Skip to main content

A Look into PD1000 with Dr. Robin Selzer

by Kylie Bachmann (’24)

All Medical Sciences students are required to take PD1000, Exploring Health Professions, during their first year in the MedSci program. What some may not know, however, is that Dr. Robin Selzer only started the class six years ago.

Dr. Selzer teaches several sections of Exploring Health Professions. When asked why she decided to start the class, Dr. Selzer detailed how students are constantly told that to get into medical school, they need service hours, shadowing hours, and a great resume, but they have no structured support in making that all happen. This course is offered to provide that support and educate students about all the career possibilities that are open to them. Often, Medical Sciences students are aware of only a small portion of healthcare careers and options.

“The core of the course originated from the idea that students come to college without a full idea of the scope of health professions available to them,” she said. “They might come in with tunnel vision in medicine based on their own experience growing up and going to the doctor. There are so many healthcare careers available to them. The heart of the class is introducing students to the scope and variety of careers, which is why it’s called Exploring Healthcare Professions.”

The class is not just focused on how to get to medical school, though. “You students are blessed to have Dr. Menon as a mentor who has set the tone of the [Medical Sciences] program. He set a priority on reflection and self-awareness, as well as thinking about who you are — not just as scores and grades, but as people. The way I teach the course, it’s not just about how you get into medical school. You also need to focus on who you are as people and how to be good people.”

Dr. Selzer has an interdisciplinary background, including a bachelor’s degree in sociology, a Master’s in community and school counseling, and a PhD in higher education from Loyola University in Chicago. She has used her extensive background to lay the foundation of the course. “As you can see in PD1000, I sort of infuse all of those backgrounds into the work with pre-health students I teach. I can look at it through a sociology lens, a human rights and social justice lens, as well as another lens to help students see all the opportunities that are available to them. I have that doctoral work, which allows me to understand how different units in college work, as well as an understanding of the college experience.”

Dr. Selzer also mentioned that she considers herself to be a social justice educator, which is apparent when taking the course. Exploring Health Professions is more than just what the name alludes to. There is a heavy focus on healthcare disparities, human rights, as well as social justice. When taking PD1000, not only will you learn to write an effective resume and elevator speech, but you are also able to expand your knowledge about healthcare disparities that you might not have even noticed before.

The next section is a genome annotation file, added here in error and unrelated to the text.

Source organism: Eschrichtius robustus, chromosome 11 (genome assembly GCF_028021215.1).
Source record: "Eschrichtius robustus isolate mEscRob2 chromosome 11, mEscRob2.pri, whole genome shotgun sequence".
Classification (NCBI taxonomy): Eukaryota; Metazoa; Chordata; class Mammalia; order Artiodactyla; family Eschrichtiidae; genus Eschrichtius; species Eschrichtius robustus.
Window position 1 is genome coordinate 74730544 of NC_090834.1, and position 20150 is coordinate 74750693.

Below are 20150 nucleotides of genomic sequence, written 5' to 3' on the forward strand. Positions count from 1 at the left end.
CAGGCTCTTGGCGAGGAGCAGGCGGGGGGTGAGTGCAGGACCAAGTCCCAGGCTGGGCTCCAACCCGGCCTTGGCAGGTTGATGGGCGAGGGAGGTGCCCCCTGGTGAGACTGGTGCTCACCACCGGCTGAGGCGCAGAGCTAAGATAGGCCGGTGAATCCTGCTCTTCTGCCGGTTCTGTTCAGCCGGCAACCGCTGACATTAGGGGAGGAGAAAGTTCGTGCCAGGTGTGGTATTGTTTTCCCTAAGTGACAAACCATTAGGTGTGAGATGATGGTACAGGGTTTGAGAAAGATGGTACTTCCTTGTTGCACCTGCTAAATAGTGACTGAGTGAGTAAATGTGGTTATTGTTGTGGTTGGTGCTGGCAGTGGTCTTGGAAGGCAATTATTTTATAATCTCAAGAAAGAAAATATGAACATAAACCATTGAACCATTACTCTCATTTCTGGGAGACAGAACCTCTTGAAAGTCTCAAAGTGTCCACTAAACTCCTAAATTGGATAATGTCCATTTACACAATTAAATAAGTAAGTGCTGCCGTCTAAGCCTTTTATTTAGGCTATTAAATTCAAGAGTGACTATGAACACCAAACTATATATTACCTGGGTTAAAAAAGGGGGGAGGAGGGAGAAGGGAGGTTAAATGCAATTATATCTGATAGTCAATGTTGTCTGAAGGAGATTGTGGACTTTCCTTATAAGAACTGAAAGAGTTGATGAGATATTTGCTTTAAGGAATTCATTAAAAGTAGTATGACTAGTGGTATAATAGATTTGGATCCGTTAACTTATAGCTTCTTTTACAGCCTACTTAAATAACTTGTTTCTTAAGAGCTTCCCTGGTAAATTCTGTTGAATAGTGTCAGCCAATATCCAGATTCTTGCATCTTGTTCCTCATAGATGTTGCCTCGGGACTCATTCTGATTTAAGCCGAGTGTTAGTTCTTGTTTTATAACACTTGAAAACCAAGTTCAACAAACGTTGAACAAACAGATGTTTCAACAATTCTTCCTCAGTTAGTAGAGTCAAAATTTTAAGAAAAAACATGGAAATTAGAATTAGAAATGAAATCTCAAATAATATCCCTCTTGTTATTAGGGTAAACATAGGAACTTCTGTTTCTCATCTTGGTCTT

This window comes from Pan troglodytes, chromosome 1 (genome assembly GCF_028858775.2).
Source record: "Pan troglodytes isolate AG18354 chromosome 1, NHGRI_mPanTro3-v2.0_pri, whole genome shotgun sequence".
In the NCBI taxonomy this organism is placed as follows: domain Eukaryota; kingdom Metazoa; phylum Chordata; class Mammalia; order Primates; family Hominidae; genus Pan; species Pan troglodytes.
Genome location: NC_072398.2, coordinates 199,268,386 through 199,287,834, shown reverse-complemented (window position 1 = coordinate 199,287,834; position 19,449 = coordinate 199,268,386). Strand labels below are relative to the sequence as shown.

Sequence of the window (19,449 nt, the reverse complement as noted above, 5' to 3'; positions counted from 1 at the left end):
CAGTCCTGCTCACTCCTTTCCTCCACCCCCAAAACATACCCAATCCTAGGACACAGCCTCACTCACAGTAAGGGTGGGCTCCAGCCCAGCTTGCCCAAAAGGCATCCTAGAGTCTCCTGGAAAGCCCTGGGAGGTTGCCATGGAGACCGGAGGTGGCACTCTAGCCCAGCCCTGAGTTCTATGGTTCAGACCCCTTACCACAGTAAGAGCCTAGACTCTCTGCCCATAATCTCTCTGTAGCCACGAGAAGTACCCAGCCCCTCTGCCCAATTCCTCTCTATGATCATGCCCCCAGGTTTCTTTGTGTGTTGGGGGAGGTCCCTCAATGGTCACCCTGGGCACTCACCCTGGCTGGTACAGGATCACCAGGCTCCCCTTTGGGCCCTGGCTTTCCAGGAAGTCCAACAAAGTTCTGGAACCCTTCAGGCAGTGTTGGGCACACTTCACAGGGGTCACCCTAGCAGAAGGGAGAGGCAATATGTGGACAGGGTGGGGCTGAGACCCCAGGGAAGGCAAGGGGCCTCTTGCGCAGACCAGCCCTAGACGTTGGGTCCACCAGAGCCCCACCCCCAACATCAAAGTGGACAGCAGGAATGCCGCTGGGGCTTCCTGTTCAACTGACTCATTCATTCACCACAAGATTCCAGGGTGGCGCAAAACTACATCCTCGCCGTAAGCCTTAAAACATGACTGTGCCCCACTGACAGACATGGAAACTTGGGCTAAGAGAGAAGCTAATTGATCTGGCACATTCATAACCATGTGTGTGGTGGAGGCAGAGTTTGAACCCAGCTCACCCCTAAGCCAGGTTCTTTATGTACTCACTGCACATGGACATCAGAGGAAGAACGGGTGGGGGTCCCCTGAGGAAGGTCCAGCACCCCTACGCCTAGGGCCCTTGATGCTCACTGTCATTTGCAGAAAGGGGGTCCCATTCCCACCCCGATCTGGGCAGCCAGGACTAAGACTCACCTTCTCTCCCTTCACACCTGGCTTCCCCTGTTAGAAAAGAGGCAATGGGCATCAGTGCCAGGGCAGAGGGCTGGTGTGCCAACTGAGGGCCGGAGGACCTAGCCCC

When asked if she has had any favorite students over the years, Dr. Selzer responded, “There are a few students that do come to mind but one in particular, and I would say I learned as much from this student as I had hoped that I taught this student. The relationship between the mentor and mentee was reciprocal. A lot of times students are intimidated by faculty simply because they feel like [the faculty member] knows more and the student has this deference to respect, but being able to be your authentic self with faculty or a mentor goes a long way. This student put in just as much work getting to know me as I did getting to know her. She also was able to go out and put the things she learned in class into action. She was willing to go out and take risks and do the work, and I just have so much respect for that.”

Finally, on a personal note, some of the best advice I’ve been given so far has come from Dr. Selzer: “Reach back and help somebody else. Reach out sideways to the students around you as well. The people behind you need shoulders to stand on to become giants themselves. I really believe that these journeys should not be walked alone — collaboration over competition! It’s so important to give to others, thank people for their collaboration and help. You don’t need to hold onto experiences because you are afraid they will set someone else a step ahead of you. Share freely and help others! Your only true competition is your best self.”

Dr. Selzer obviously loves working with students and ended our conversation with this sentiment: “Medical Sciences students are the best kinds of students. You all are so thoughtful, hardworking, and committed, and it makes my job easy. Some of my best experiences have been with students in the Medical Sciences program.”

Thank you, Dr. Selzer, for preparing and teaching us well!

Intranet Login

Contact Us

Department of
Emergency Medicine

Medical Sciences Building Room 1654
231 Albert Sabin Way
PO Box 670769
Cincinnati, OH 45267-0769

Mail Location: 0769
Phone: 513-558-5281
Email: Emergency Medicine